The digital age is a blessing for many companies. Processes can be mapped electronically and thus designed more efficiently. Measurement methods provide more precise information on capacity utilization and efficiency in production. Communication with one other is faster, and possible from anywhere at any time, thanks to email.

But on closer inspection, the dark sides of this seemingly blessed time become visible. Our working environment, trimmed for perpetual efficiency and lean management, no longer seems to deliver the desired savings effects. Employees complain about workloads that are too high and email boxes that are constantly full. In some industries, the picture looks somewhat more dramatic: digital business models threaten the survival of established companies and it is only a matter of time before these effects are felt by other industries in addition to the music industry, the publishing world and, soon, financial service providers.

The terms “digitisation”, “industry 4.0” and “cultural change” become synonymous with what affects companies from the outside, but much more so with a process of change within companies themselves.

Changing values and digital self-image

Those born after 1980 – known as Generation Y - already account for 30% of the workforce. They coin new terms such as “work-life balance” in the working environment and are looking for work that has meaning. Their proportion will increase to 50% by 2020. They have grown up with digitisation and use the achievements of this new, second machine age in a different way. It is no longer just a matter of becoming faster, better and more efficient through digitisation. After industrialisation replaced manual work with machines, these new machines take on a supporting function in mental work.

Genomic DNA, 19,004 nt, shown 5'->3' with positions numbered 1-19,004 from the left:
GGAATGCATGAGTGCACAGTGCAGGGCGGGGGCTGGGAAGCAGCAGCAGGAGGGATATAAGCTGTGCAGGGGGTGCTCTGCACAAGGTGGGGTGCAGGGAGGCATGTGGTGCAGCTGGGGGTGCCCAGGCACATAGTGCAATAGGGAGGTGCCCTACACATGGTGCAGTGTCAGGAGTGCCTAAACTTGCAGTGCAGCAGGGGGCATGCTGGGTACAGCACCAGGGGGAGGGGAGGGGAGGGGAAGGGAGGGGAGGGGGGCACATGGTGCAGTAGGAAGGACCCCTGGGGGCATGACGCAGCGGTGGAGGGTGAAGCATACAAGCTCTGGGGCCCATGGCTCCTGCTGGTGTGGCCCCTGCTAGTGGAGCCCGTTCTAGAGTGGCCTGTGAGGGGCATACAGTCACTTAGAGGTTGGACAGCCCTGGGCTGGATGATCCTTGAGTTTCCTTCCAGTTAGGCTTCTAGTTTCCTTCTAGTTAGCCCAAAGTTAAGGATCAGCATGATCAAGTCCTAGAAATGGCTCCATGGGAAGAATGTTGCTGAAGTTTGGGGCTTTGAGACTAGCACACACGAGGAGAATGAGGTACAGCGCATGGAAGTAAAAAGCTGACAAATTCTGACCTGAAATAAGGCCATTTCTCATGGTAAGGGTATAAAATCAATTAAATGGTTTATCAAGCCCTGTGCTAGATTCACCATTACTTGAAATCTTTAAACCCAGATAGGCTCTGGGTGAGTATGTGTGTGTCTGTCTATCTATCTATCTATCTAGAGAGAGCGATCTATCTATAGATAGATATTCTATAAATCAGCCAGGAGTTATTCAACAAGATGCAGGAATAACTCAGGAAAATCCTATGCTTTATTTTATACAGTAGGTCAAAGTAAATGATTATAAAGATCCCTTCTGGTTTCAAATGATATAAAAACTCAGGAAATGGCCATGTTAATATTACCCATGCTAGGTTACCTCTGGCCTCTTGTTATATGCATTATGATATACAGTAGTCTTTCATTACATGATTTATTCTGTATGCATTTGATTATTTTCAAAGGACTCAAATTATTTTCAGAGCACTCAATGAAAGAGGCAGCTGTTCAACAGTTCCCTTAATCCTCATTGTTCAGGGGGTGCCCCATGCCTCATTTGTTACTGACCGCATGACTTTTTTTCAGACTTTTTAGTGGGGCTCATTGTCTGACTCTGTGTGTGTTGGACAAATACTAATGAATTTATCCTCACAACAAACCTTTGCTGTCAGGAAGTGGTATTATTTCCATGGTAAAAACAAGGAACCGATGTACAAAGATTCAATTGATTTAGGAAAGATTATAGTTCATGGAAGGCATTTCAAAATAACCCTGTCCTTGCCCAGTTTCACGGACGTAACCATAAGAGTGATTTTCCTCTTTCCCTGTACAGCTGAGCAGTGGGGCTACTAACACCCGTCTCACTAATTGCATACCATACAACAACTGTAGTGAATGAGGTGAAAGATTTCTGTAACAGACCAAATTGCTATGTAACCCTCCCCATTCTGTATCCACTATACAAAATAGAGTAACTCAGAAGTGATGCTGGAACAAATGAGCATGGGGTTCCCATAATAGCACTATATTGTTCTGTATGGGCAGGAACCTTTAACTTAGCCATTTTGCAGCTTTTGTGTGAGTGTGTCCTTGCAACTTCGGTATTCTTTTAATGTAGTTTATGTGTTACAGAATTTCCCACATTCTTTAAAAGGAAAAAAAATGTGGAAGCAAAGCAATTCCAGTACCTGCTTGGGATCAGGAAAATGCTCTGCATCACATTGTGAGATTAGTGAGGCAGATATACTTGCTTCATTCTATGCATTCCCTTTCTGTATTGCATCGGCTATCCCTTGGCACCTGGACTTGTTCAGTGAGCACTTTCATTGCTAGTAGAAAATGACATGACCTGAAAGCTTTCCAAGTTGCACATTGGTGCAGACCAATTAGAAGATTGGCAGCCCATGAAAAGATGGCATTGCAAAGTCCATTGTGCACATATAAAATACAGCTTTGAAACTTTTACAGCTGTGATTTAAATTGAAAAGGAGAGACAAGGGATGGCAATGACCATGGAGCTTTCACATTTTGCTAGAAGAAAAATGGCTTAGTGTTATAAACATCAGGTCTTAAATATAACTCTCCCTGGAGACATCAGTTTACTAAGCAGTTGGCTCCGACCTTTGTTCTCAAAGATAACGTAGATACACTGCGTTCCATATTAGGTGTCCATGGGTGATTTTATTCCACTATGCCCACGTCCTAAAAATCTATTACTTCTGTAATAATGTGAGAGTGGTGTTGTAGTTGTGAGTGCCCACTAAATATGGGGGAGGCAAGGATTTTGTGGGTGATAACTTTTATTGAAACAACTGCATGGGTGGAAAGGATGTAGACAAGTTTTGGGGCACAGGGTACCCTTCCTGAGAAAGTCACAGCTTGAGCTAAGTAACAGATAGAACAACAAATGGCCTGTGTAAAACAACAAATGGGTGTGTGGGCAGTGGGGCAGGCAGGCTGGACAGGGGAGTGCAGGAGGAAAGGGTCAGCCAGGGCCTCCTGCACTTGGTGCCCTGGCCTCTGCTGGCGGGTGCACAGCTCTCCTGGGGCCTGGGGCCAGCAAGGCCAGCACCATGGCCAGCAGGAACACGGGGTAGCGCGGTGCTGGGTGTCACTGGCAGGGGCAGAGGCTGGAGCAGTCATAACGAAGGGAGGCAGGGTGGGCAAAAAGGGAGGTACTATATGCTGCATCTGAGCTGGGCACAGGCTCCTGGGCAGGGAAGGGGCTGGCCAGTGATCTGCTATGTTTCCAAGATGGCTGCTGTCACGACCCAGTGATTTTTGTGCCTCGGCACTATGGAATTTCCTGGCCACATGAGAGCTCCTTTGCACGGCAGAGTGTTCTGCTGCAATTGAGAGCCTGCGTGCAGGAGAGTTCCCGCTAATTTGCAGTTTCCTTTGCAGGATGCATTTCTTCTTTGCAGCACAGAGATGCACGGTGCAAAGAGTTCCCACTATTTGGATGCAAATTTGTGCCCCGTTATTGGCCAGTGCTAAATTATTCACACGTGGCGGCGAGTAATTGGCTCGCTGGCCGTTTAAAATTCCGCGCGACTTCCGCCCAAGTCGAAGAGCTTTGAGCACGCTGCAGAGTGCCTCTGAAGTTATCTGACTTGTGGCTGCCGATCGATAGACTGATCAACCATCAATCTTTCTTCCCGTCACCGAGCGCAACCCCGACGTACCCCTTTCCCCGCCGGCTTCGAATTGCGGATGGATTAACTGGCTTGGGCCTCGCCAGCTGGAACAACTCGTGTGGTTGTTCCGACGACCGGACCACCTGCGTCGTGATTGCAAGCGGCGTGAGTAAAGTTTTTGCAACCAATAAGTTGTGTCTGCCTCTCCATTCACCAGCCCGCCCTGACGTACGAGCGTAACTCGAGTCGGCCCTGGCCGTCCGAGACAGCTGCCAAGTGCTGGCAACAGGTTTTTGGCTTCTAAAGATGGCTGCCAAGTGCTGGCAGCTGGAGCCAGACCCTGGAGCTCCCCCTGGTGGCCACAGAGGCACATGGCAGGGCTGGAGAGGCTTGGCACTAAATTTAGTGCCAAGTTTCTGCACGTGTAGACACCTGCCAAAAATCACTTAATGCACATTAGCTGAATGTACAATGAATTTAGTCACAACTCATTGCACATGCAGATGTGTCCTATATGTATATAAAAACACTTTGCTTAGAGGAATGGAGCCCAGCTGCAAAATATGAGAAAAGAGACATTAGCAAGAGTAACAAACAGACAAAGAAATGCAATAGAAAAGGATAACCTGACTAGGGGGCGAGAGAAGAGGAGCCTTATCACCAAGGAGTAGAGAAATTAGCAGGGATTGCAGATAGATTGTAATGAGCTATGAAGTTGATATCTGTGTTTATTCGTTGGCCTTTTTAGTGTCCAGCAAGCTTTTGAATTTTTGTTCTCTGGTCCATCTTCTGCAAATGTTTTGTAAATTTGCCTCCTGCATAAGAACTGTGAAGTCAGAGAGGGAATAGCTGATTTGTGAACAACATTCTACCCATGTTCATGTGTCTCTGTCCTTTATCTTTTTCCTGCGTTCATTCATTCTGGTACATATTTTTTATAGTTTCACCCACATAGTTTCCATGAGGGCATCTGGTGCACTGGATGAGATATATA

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But we no longer work exclusively in an organisational form based on the division of labour and on the assembly line. Knowledge and the management of know-how have become a decisive competitive factor for companies. However, an increasing burden arises from the fact that we are provided with too much information and are less able to identify what is relevant. In recent years we have learned that technology can be used sensibly. Today we are on the threshold of realising how we should use it correctly, so that it supports us even better in our daily work. When a knowledge worker spends about 47% of his or her weekly working time reading and writing emails and searching for and merging information, (Source: McKinsey Global Institute) then either the idea of work has changed fundamentally, or we are not applying the achievements of digitisation effectively enough.

What distinguishes the knowledge worker in a work environment shaped by digitisation? We will shed more light on this aspect in the second part of our article series.

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